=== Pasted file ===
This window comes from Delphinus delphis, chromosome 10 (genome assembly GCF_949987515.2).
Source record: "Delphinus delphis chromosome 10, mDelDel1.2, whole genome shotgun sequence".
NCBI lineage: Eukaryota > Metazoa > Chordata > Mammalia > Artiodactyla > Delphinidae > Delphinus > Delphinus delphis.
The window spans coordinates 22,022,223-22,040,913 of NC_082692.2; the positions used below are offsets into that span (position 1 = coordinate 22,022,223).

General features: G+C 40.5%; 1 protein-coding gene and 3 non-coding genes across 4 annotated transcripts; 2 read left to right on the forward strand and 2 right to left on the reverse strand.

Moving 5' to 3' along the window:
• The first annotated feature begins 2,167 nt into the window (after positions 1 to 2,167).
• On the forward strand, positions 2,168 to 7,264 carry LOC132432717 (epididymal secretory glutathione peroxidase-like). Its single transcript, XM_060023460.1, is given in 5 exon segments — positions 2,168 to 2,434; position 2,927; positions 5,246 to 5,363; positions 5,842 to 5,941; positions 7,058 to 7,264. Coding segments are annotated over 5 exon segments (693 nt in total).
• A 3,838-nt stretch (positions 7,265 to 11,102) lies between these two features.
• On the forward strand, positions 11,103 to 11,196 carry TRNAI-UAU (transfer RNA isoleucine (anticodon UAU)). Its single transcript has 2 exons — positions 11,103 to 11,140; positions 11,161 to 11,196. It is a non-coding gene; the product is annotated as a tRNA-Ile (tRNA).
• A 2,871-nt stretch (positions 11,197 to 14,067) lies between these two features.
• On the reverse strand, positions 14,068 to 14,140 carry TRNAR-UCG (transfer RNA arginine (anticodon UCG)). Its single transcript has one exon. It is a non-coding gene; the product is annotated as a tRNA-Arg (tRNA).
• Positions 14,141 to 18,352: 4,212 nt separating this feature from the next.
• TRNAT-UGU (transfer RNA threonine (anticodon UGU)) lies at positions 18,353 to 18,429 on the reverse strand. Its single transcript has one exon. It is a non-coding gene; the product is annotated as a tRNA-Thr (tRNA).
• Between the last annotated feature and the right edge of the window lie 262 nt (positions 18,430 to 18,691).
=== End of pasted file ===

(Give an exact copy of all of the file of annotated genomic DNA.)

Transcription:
This window comes from Delphinus delphis, chromosome 10 (genome assembly GCF_949987515.2).
Source record: "Delphinus delphis chromosome 10, mDelDel1.2, whole genome shotgun sequence".
NCBI lineage: Eukaryota > Metazoa > Chordata > Mammalia > Artiodactyla > Delphinidae > Delphinus > Delphinus delphis.
The window spans coordinates 22,022,223-22,040,913 of NC_082692.2; the positions used below are offsets into that span (position 1 = coordinate 22,022,223).

General features: G+C 40.5%; 1 protein-coding gene and 3 non-coding genes across 4 annotated transcripts; 2 read left to right on the forward strand and 2 right to left on the reverse strand.

Moving 5' to 3' along the window:
• The first annotated feature begins 2,167 nt into the window (after positions 1 to 2,167).
• On the forward strand, positions 2,168 to 7,264 carry LOC132432717 (epididymal secretory glutathione peroxidase-like). Its single transcript, XM_060023460.1, is given in 5 exon segments — positions 2,168 to 2,434; position 2,927; positions 5,246 to 5,363; positions 5,842 to 5,941; positions 7,058 to 7,264. Coding segments are annotated over 5 exon segments (693 nt in total).
• A 3,838-nt stretch (positions 7,265 to 11,102) lies between these two features.
• On the forward strand, positions 11,103 to 11,196 carry TRNAI-UAU (transfer RNA isoleucine (anticodon UAU)). Its single transcript has 2 exons — positions 11,103 to 11,140; positions 11,161 to 11,196. It is a non-coding gene; the product is annotated as a tRNA-Ile (tRNA).
• A 2,871-nt stretch (positions 11,197 to 14,067) lies between these two features.
• On the reverse strand, positions 14,068 to 14,140 carry TRNAR-UCG (transfer RNA arginine (anticodon UCG)). Its single transcript has one exon. It is a non-coding gene; the product is annotated as a tRNA-Arg (tRNA).
• Positions 14,141 to 18,352: 4,212 nt separating this feature from the next.
• TRNAT-UGU (transfer RNA threonine (anticodon UGU)) lies at positions 18,353 to 18,429 on the reverse strand. Its single transcript has one exon. It is a non-coding gene; the product is annotated as a tRNA-Thr (tRNA).
• Between the last annotated feature and the right edge of the window lie 262 nt (positions 18,430 to 18,691).